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The Fed minutes opened the option for a June rate hike and lifted the greenback across the board, with notable moves in EUR/USD, AUD/USD  and USD/CAD. What’s next?  Is a June hike a certainty?  Here are 3 opinions:

Here is their view, courtesy of eFXnews:

USD Post-FOMC Minutes: Options Open – BofA Merrill

The April minutes of the Federal Open Market Committee (FOMC) revealed a greater willingness to consider a June rate hike than market pricing or recent consensus among economists would suggest.  Indeed, “some” voting members thought that market pricing of a June rate hike “might be unduly low.” While “most” participants thought that a case for hiking in June could be made if their forecasts for improving 2Q growth, continued labor market strength, and progress on inflation were met, “several” worried that “incoming information might not provide sufficiently clear signals” in time.

The FOMC otherwise was divided on several issues, and the voters generally agreed that it would be “appropriate to leave their policy options open” and “maintain flexibility.” As we have noted before, rate hikes this summer remain a possibility, conditional on the outlook.  However, our base case remains a patient Fed that next hikes in September.

FX: Fed expectations to continue supporting the USD, for now”¦

The Fed minutes echoed the tone of recent Fed speakers who have pushed back against dovish market pricing, arguing June or July hikes remain likely given recent positive economic and global market developments. Alongside a better tone to US data in recent days and more neutral dollar positioning, a continued increase in the number of market-implied hikes has room to further support the USD. However, given the Fed’s still data-dependent stance and how far market-implied expectations have come, the USD impact could diminish unless US data momentum picks up meaningfully, particularly if increased Fed expectations raise market concerns about China.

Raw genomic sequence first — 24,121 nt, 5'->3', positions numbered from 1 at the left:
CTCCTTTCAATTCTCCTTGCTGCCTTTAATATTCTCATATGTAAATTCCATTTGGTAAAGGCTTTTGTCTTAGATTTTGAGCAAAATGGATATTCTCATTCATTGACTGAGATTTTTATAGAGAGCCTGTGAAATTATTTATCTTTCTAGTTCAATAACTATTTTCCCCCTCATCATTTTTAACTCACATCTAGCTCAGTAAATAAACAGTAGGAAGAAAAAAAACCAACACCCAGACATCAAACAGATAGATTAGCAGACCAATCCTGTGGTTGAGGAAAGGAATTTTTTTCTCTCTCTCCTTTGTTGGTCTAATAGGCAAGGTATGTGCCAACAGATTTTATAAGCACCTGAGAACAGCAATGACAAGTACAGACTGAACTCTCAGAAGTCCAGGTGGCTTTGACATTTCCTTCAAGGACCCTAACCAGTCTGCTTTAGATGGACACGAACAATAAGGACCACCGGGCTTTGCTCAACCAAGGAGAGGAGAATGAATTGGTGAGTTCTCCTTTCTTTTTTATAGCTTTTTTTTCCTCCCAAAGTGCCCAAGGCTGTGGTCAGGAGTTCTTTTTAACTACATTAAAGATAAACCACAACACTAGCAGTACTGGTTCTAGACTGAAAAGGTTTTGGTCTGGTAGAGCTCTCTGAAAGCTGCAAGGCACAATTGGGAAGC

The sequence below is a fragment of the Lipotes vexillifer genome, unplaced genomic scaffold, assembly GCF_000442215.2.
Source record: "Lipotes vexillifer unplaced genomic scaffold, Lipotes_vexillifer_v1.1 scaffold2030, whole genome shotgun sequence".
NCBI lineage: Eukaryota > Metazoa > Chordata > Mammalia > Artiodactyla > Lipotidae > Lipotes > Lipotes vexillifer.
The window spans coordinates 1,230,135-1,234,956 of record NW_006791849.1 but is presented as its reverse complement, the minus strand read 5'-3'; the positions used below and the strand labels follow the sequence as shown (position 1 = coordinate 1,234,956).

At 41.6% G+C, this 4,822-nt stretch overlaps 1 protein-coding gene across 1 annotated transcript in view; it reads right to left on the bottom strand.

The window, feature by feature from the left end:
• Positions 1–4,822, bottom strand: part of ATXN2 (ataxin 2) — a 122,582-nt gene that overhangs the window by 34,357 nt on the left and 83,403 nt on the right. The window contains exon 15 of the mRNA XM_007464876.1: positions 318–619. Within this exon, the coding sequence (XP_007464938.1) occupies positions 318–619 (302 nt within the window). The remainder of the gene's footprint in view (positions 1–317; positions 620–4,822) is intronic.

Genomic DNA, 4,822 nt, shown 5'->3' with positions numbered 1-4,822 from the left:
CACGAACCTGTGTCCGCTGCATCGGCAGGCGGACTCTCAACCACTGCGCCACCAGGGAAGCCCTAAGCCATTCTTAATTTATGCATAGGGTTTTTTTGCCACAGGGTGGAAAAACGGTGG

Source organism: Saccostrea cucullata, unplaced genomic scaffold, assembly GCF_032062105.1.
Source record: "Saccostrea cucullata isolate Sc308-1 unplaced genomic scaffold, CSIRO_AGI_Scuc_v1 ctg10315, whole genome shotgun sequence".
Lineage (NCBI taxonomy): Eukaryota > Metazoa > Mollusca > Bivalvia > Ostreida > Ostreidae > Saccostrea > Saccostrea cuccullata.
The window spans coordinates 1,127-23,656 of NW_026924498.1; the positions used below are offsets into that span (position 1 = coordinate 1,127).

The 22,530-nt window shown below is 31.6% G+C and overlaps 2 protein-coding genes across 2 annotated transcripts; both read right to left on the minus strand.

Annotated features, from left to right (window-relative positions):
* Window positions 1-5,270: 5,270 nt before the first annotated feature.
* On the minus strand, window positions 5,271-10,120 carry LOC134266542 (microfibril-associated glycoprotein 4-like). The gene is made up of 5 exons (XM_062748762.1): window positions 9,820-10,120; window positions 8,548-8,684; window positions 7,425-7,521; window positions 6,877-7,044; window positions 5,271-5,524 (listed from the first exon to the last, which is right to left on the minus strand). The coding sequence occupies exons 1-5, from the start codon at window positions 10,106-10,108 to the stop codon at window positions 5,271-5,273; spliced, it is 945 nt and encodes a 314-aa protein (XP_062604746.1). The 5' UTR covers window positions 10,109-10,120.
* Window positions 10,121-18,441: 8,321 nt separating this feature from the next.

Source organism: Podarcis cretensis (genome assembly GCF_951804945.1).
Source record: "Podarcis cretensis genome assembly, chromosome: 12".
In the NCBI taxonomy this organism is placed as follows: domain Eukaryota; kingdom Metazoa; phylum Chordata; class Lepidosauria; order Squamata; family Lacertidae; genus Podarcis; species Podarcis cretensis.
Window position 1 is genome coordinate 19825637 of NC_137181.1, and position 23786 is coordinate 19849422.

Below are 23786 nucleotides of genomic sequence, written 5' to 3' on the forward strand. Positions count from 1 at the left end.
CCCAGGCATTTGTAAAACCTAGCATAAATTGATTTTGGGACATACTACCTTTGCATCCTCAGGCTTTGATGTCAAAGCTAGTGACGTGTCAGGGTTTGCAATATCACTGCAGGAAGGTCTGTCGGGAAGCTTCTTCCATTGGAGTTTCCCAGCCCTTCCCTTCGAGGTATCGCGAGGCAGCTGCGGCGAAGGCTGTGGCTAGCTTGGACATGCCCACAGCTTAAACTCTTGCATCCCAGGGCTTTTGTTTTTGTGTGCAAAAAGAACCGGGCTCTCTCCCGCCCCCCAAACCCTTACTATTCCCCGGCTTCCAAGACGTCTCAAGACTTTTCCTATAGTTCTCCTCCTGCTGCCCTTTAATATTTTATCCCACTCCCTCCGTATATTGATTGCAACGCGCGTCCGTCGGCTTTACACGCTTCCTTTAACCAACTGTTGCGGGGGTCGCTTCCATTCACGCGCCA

Therefore, while we see further USD upside potential if chances of a summer hike increase, we would caution against broad-based USD longs until stronger US data eases market concerns about potential negative spillovers of further policy normalization.

FOMC Minutes: Very Divided Committee; We Still See A September Hike – Danske

The minutes from the FOMC meeting held in April revealed that the FOMC is more divided than we previously thought. In general, the FOMC members agreed that the labour market continues to strengthen, weak GDP growth in Q1 was likely a transitory dip and financial conditions have eased. But the agreement ended there.

The minutes state that while ‘several FOMC participants’ thought that risks are ‘roughly balanced’, ‘many others’ continue to see ‘downside risks’. Also, on inflation the FOMC members disagreed. While ‘several continued to see important downside risks to inflation’ from low inflation expectations, ‘many’ thought the recent developments ‘provided greater confidence that inflation would rise to 2 percent’.  So clearly we have a fight between ‘several’ and ‘many’, leaving some confusion on how to interpret the Fed.

Our main scenario is still that the Fed will wait with hiking until the FOMC meeting in September and only hike once this year among other things due to our judgement that most voting FOMC members are dovish.  By waiting until September the Fed has more time to judge incoming data and we will also be past the UK’S EU referendum. With respect to the latter the minutes state that ‘some participants noted’ that markets are sensitive to the upcoming referendum. That being said, the probability of a hike in either June or July has definitely increased on the back of the FOMC minutes and the door for June was never completely shut although we thought so – even despite the somewhat weak employment growth in April (the data were released after the FOMC meeting).

Notice that both Dudley (dove, voter) and Fischer (neutral, voter) are speaking tomorrow. Given their status within the FOMC and given the minutes, we think the markets will analyse their speeches thoroughly for any guidance.

FOMC Minutes: All Eyes On June 6 – Barclays

The minutes of the FOMC’s April 26-27 meeting adopted a modestly hawkish tone.  The committee seems generally comfortable with the near-term economic outlook, and most participants judged that, if incoming data continue to perform well, it would “likely” be appropriate to increase raise rates at the June meeting. With April activity indicators consistent with a healthy bounce-back in growth, we see risks of two rate hikes in 2016, with the first coming in the June/July time horizon.  We view Chair Yellen’s June 6 speech as likely determining the near-term path of policy.  When we last heard from her at the end of March, we judged her statements as consistent with at most one rate hike this year. However, most committee members now seem comfortable with two rate hikes, if not three, this year. The chair may be influenced by their views (or the ongoing resilience of the economy), or she could maintain her cautious outlook.

For the committee to raise rates as early as this summer, Chair Yellen will have to adopt a substantially more hawkish tone than she did in March, and she will need to clearly lay out expectations for the path of policy.  We maintain our forecast for one hike in 2016 and three in 2017 as we look ahead to Chair Yellen’s June 6 appearance.

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